We explored the psychological adjustment of children with bladder or cloacal exstrophy.Materials and Methods
We assessed 29 subjects with a mean age plus or minus standard deviation of 7.8 +/- 3.97 years using age appropriate standard psychological instruments. Psychological adjustment scores in the exstrophy group were compared to the norms of the various instruments. Subjects were divided into dichotomous groups according to several medical and demographic factors. For each factor the differences between the means of the 2 groups on the outcome variables were calculated using a t test.Results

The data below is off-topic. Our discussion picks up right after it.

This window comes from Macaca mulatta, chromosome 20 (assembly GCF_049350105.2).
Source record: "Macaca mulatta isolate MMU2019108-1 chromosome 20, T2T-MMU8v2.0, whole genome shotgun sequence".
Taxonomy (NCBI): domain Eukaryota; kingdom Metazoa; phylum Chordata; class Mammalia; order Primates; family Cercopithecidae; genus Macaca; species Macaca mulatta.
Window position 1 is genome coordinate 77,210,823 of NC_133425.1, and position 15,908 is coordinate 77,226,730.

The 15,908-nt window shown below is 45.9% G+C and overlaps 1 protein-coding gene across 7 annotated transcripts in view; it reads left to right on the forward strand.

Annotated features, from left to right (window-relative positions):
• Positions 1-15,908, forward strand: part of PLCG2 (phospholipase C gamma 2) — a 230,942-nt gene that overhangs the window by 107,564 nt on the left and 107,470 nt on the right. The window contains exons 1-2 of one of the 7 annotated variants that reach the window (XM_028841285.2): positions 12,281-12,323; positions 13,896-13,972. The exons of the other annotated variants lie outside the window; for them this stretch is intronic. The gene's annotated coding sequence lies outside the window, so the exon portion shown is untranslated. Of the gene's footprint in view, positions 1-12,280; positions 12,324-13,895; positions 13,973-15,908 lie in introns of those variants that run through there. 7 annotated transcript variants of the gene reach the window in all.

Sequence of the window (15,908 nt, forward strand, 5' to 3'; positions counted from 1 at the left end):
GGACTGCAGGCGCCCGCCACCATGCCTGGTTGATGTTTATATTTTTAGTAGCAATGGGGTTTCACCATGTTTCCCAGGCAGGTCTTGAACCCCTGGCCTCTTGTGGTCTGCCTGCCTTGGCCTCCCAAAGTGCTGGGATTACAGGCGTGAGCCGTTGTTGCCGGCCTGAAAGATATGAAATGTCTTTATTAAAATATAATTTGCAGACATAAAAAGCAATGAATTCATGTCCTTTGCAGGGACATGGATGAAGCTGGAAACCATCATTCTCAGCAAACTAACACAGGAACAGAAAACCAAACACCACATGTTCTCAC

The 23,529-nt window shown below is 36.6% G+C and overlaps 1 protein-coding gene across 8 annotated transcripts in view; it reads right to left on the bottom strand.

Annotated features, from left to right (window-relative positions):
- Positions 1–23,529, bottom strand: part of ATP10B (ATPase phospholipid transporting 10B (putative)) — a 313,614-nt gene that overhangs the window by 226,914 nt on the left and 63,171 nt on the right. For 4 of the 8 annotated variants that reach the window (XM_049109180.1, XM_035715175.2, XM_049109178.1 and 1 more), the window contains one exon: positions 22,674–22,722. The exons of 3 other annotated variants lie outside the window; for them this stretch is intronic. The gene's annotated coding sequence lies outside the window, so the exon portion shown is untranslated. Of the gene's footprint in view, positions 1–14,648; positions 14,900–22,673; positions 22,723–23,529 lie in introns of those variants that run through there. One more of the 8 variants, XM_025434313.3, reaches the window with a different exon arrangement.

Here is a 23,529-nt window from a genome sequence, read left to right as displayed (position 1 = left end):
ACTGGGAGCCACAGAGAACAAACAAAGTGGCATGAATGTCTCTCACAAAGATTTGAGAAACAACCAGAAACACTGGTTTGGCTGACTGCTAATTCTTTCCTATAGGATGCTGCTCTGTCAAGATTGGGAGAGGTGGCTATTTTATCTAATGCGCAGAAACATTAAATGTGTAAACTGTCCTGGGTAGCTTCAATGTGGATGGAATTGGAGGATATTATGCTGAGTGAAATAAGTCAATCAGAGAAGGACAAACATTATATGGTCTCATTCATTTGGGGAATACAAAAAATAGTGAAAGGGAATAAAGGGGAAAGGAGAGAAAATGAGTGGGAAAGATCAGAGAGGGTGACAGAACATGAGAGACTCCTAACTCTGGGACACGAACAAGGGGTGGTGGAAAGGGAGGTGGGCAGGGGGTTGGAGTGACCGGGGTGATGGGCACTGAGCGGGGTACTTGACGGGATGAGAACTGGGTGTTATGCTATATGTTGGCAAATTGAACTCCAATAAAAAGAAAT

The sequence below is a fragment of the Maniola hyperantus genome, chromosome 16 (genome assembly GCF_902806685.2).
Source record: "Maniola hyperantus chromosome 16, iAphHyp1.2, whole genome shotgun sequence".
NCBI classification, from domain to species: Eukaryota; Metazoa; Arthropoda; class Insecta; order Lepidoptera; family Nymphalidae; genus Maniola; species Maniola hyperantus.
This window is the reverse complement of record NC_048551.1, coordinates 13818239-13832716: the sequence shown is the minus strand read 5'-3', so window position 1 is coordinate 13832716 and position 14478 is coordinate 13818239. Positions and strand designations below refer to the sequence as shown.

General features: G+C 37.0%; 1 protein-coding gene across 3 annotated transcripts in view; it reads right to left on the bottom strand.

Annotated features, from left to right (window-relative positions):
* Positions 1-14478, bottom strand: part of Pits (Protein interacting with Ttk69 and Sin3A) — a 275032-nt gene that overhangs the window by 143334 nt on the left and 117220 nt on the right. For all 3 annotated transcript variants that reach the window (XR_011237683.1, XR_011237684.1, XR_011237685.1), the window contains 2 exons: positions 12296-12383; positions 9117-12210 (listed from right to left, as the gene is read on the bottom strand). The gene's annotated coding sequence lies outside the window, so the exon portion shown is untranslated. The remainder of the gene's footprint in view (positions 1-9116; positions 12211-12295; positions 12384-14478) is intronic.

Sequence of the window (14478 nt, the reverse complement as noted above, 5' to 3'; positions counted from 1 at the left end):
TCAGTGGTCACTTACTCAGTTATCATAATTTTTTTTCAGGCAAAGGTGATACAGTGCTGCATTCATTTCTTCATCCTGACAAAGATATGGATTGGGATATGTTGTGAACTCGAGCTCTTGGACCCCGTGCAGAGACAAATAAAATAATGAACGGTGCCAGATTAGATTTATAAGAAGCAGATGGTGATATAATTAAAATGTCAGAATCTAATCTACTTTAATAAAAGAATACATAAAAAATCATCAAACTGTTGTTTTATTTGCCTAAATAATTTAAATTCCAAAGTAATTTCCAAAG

Children with exstrophy perceived their appearance more positively than the norm. Older children performed more poorly than younger children in adaptive behavior, specifically in skills related to functioning in school. Children who achieved continence after age 4 years were more likely to have problems with acting out behavior. There were no differences in adjustment in boys versus girls, bladder versus cloacal exstrophy, type of continence strategy or gender reassignment versus no reassignment.Conclusions
Children with exstrophy did not have clinical psychopathology. Differences existed in adaptive and acting out behavior rather than depression or anxiety, suggesting that improved outcomes may be achieved through a focus on normal adaptation rather than on potential psychological distress.